North London’s Sorry have today revealed new track & video ‘As The Sun Sets’ – the final preview of their heavily-anticipated debut record 925, out this Friday 27 March via Domino.
The band have also shared news that their upcoming U.K. headline tour, which was due to culminate with a hometown show at London’s Village Underground on 7 May, has sadly been postponed in light of the current global health crisis. Tickets will remain valid for the shows Sorry are currently rescheduling and the band are excited to share the new dates in April.
‘As The Sun Sets’ comes accompanied by more feverish visuals directed by Flasha aka Sorry’s Asha Lorenz and collaborator Flo Webb, and produced by Poppy Ashton. ‘As The Sun Sets’ along with ‘Right Round The Clock’ (A Listed by BBC Radio 6 Music in late 2019), latest single ‘More’ (currently on the playlist at 6 Music), and recent track & video ‘Snakes’ all feature on the band’s thrilling and hotly-tipped debut album 925. The record has already received glowing reviews from Mojo, Loud And Quiet, DIY & Dork, while Sorry have also been profiled in recent weeks everywhere from The Guardian Guide to The FADER.
Together with co-producer James Dring (Gorillaz, Jamie T, Nilüfer Yanya), Lorenz and best friend and co-conspirator in Sorry Louis O’Bryen have woven 925 like a dreamscape in which idyllic and hellish scenes intermingle, forcing the question of what is real and what is make believe. Inspired by everything from Hermann Hesse to (Sandy) Alex G and old-school crooner Tony Bennett, their experimental and holistic approach marks them out as a thoroughly 21st century band; from their open-minded approach to genre to their creativity allowing them to self-produce the music and direct accompanying videos.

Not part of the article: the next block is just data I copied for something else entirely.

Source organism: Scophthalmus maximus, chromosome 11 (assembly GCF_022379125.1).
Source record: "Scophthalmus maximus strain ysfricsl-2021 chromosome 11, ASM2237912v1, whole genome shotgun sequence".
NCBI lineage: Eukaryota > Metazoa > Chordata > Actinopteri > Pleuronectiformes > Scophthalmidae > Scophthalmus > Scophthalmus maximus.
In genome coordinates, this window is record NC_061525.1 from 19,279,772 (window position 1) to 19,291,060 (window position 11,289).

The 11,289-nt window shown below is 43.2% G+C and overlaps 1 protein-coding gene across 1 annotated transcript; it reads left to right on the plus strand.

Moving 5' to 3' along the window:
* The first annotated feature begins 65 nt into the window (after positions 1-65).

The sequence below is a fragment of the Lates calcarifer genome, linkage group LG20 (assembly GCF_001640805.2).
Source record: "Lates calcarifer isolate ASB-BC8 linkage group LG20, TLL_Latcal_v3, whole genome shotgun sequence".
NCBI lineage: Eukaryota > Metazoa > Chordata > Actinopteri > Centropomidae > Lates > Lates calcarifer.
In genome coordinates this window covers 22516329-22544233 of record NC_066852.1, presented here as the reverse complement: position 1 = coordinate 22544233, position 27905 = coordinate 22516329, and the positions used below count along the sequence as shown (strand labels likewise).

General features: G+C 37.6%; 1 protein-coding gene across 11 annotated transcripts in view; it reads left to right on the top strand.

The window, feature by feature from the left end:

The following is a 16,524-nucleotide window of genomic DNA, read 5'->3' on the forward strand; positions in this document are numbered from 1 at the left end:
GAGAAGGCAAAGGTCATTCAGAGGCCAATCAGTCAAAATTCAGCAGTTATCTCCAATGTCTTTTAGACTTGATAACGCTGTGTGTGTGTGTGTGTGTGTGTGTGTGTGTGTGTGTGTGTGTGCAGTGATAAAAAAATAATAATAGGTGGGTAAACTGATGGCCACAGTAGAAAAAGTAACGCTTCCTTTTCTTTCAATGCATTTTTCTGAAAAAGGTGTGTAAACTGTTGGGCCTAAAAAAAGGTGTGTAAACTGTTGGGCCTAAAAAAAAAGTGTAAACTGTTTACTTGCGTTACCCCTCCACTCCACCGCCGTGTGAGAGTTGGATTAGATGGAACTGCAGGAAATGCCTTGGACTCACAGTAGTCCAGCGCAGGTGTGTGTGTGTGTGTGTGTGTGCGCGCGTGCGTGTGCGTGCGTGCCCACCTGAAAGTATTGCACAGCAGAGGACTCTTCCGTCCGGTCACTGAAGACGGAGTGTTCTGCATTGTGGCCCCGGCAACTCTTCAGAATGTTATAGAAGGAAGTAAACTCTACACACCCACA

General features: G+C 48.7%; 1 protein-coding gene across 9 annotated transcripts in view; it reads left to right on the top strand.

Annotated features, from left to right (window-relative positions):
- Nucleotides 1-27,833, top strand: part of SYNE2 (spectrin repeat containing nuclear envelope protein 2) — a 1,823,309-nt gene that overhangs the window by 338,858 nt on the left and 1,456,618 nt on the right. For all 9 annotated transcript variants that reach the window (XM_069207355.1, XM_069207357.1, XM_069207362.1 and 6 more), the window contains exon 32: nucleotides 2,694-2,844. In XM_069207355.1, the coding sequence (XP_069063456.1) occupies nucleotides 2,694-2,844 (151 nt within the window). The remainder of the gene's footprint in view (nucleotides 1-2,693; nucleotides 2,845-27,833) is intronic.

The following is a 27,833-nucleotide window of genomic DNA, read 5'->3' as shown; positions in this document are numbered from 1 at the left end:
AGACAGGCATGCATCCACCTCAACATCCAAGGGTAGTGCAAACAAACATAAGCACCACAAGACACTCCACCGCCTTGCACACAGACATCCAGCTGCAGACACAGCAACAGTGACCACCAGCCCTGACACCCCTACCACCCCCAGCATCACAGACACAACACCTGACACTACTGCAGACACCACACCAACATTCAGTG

Joined by drummer Lincoln Barrett, multi-instrumentalist Campbell Baum, and new member Marco Pini on electronics, 5-piece Sorry emerged from a thriving scene of bands in London, and though 925 is their debut album, it is by no means their first statement. It follows a series of mixtapes, released sporadically and used as a way to experiment with the disparate influences and sounds that give 925 its distinctively modern and apocalyptic sound.
Where previous singles and mixtapes earned the band their status as one of the most vital and relentlessly creative new British bands of the moment, 925 is a record which will undoubtedly cement their status as true originals and cross-genre innovators in 2020 and beyond.